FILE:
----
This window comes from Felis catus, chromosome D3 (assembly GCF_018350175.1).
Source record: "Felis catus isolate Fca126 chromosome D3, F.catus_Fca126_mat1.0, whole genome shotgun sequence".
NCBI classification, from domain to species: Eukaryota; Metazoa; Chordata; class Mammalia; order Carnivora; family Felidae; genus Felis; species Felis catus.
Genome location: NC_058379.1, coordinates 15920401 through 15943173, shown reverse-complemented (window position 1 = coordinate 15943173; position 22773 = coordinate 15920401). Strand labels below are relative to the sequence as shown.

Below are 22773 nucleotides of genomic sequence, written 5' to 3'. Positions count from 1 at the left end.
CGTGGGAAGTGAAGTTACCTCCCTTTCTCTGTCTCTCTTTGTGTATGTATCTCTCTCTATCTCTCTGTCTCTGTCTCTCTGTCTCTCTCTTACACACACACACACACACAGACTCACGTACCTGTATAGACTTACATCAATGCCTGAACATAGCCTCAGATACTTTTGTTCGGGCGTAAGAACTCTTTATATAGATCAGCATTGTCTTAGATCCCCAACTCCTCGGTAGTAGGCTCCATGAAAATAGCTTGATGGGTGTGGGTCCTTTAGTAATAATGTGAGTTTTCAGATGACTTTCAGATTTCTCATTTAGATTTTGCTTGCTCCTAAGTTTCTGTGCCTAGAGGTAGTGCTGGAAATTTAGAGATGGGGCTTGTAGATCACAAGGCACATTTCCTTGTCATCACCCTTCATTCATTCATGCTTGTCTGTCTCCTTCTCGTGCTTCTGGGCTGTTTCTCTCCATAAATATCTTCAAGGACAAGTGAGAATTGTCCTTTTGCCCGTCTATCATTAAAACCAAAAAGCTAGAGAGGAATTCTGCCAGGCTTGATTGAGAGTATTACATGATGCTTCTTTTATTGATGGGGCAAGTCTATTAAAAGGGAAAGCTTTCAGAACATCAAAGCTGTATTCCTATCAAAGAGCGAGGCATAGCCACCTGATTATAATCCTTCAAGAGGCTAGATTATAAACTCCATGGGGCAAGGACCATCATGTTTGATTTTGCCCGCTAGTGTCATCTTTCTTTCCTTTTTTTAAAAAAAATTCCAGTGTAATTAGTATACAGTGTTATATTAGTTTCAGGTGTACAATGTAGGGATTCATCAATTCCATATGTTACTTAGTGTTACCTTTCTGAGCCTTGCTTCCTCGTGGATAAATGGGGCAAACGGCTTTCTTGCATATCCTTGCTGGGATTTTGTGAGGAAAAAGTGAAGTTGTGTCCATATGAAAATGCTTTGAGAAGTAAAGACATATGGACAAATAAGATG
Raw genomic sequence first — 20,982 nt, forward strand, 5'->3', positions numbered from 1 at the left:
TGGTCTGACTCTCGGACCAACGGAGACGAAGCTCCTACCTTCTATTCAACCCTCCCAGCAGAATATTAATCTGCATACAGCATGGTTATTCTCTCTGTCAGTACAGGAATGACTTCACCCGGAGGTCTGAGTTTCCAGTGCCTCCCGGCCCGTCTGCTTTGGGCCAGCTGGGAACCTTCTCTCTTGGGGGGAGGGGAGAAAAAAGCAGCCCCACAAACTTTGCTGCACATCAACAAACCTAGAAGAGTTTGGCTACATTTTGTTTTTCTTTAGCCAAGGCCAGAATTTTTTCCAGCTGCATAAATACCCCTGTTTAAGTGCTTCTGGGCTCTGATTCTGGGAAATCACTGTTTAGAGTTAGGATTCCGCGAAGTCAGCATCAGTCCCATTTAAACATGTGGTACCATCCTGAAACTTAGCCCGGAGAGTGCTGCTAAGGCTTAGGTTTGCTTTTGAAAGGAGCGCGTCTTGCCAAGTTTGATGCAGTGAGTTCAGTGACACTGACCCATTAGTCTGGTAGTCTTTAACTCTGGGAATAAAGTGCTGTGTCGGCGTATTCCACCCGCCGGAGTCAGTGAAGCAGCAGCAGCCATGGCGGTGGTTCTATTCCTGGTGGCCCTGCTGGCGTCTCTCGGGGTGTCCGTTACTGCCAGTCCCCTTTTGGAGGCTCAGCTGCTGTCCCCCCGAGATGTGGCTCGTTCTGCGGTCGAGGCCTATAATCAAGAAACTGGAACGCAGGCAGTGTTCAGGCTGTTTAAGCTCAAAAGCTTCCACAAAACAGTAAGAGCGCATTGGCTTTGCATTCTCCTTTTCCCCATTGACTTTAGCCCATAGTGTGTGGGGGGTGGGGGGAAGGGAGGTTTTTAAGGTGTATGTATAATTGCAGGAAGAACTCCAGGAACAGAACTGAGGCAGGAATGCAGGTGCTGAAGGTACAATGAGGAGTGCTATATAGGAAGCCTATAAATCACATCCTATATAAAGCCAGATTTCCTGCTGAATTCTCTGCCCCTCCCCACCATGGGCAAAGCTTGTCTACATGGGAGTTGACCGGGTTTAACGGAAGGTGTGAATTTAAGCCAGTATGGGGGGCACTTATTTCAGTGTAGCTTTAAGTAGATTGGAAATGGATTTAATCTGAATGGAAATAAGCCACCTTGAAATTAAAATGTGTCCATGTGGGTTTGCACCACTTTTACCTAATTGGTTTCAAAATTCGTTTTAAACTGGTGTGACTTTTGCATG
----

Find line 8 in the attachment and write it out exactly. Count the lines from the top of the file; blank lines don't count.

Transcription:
TGGTCTGACTCTCGGACCAACGGAGACGAAGCTCCTACCTTCTATTCAACCCTCCCAGCAGAATATTAATCTGCATACAGCATGGTTATTCTCTCTGTCAGTACAGGAATGACTTCACCCGGAGGTCTGAGTTTCCAGTGCCTCCCGGCCCGTCTGCTTTGGGCCAGCTGGGAACCTTCTCTCTTGGGGGGAGGGGAGAAAAAAGCAGCCCCACAAACTTTGCTGCACATCAACAAACCTAGAAGAGTTTGGCTACATTTTGTTTTTCTTTAGCCAAGGCCAGAATTTTTTCCAGCTGCATAAATACCCCTGTTTAAGTGCTTCTGGGCTCTGATTCTGGGAAATCACTGTTTAGAGTTAGGATTCCGCGAAGTCAGCATCAGTCCCATTTAAACATGTGGTACCATCCTGAAACTTAGCCCGGAGAGTGCTGCTAAGGCTTAGGTTTGCTTTTGAAAGGAGCGCGTCTTGCCAAGTTTGATGCAGTGAGTTCAGTGACACTGACCCATTAGTCTGGTAGTCTTTAACTCTGGGAATAAAGTGCTGTGTCGGCGTATTCCACCCGCCGGAGTCAGTGAAGCAGCAGCAGCCATGGCGGTGGTTCTATTCCTGGTGGCCCTGCTGGCGTCTCTCGGGGTGTCCGTTACTGCCAGTCCCCTTTTGGAGGCTCAGCTGCTGTCCCCCCGAGATGTGGCTCGTTCTGCGGTCGAGGCCTATAATCAAGAAACTGGAACGCAGGCAGTGTTCAGGCTGTTTAAGCTCAAAAGCTTCCACAAAACAGTAAGAGCGCATTGGCTTTGCATTCTCCTTTTCCCCATTGACTTTAGCCCATAGTGTGTGGGGGGTGGGGGGAAGGGAGGTTTTTAAGGTGTATGTATAATTGCAGGAAGAACTCCAGGAACAGAACTGAGGCAGGAATGCAGGTGCTGAAGGTACAATGAGGAGTGCTATATAGGAAGCCTATAAATCACATCCTATATAAAGCCAGATTTCCTGCTGAATTCTCTGCCCCTCCCCACCATGGGCAAAGCTTGTCTACATGGGAGTTGACCGGGTTTAACGGAAGGTGTGAATTTAAGCCAGTATGGGGGGCACTTATTTCAGTGTAGCTTTAAGTAGATTGGAAATGGATTTAATCTGAATGGAAATAAGCCACCTTGAAATTAAAATGTGTCCATGTGGGTTTGCACCACTTTTACCTAATTGGTTTCAAAATTCGTTTTAAACTGGTGTGACTTTTGCATG